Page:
• Reduce food waste from households and businesses.
  • Significantly improve recycling from households and businesses.
  • Embed circular construction practices.
  • Minimise the impact of disposal of waste that cannot be reused or recycled.
  • Strengthen our data and evidence, sustainable procurement practices, and skills and training.

1.3 Scope

The circular economy and waste policy is a complex landscape. We must consider Scottish, UK, European and global dimensions. The production of our products, services and materials involves supply chains that span the globe. As a devolved nation, we have set out our clear commitment in seeking to maintain or exceed EU environmental standards,[1] and we are taking action on policy measures that lie within devolved competence. However, some of the policy measures required to drive the transition to a fully circular economy are dependent upon UK Government action. We set out our calls to others, including the UK Government, in this consultation.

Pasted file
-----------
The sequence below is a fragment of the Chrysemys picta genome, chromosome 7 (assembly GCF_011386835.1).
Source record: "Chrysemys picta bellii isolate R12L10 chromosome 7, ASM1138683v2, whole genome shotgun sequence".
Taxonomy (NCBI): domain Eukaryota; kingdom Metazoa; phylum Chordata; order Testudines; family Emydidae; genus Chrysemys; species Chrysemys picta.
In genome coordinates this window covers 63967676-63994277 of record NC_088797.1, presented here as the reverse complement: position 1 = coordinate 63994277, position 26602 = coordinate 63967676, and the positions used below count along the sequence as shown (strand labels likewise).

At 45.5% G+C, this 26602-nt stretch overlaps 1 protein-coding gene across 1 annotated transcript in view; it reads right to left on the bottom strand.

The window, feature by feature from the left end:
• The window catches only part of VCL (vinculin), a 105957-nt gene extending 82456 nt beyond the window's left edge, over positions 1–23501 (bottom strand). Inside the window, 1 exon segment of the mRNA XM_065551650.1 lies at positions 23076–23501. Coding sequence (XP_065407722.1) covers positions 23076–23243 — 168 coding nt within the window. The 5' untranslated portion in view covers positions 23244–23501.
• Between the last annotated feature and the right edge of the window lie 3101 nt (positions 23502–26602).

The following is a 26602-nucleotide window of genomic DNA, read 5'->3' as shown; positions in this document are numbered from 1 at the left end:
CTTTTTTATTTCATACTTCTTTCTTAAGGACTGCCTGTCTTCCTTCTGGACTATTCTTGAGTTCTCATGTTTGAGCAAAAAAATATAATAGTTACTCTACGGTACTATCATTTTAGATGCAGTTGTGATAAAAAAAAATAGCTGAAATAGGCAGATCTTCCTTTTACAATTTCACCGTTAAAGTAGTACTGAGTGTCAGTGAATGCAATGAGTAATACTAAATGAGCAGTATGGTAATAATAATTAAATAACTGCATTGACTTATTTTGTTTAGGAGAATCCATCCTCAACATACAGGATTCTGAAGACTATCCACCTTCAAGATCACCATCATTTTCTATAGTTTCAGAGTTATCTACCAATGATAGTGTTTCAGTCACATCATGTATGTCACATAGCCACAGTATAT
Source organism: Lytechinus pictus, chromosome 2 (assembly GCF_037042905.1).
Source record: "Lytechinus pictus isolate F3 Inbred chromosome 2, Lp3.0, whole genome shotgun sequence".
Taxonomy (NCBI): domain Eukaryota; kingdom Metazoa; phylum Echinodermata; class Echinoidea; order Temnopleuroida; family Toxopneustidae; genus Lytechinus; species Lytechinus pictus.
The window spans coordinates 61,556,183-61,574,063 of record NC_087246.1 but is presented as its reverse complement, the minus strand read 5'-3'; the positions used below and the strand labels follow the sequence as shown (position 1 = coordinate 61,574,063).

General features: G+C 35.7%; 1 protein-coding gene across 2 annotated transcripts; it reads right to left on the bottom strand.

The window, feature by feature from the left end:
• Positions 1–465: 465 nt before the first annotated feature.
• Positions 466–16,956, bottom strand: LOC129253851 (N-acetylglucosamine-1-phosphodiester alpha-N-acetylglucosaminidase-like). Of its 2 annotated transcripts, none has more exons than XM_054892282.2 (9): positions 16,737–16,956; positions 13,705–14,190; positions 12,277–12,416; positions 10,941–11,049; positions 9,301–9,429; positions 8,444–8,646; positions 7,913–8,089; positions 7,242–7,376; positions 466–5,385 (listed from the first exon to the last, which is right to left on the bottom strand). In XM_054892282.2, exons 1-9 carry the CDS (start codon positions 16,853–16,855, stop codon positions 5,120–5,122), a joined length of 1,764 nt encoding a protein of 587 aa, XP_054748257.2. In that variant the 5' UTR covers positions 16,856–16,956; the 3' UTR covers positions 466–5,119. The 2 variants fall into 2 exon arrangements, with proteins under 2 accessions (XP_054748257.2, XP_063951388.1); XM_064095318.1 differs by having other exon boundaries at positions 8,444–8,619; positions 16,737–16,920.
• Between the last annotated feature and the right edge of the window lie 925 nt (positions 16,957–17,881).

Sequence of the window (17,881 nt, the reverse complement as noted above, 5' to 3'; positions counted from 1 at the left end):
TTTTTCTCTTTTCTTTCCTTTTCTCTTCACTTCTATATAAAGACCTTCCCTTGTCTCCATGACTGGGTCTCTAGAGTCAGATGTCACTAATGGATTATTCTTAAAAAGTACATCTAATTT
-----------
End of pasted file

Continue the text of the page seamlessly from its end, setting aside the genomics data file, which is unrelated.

Given this complexity, it is important to consider both legislative and non-legislative measures that will help us achieve our goals.

We are consulting on a Circular Economy Bill to bring forward the primary legislation we need to underpin our key policy measures. The Circular Economy Bill consultation is available here: Circular Economy Bill consultation.

In this consultation, we are consulting on our non-legislative proposals, and on how both legislative and non-legislative proposals will work together to transform how we produce, consume, and manage Scotland's resources.

1.4 Consultation structure

In the first chapter of this consultation, we outline our aims and purpose, the principles that underpin our approach, and the evidence to inform our proposals.

In the second chapter we describe our progress so far, the reasons we need to go further, and the benefits that we will gain from achieving our targets.

In the third chapter we describe our actions to date, and set out proposed new actions that we will do, develop or investigate (Box 1), grouped into seven change packages (see table). We ask a series of consultation questions to seek your views and feedback on these proposals.

Theme: Change Package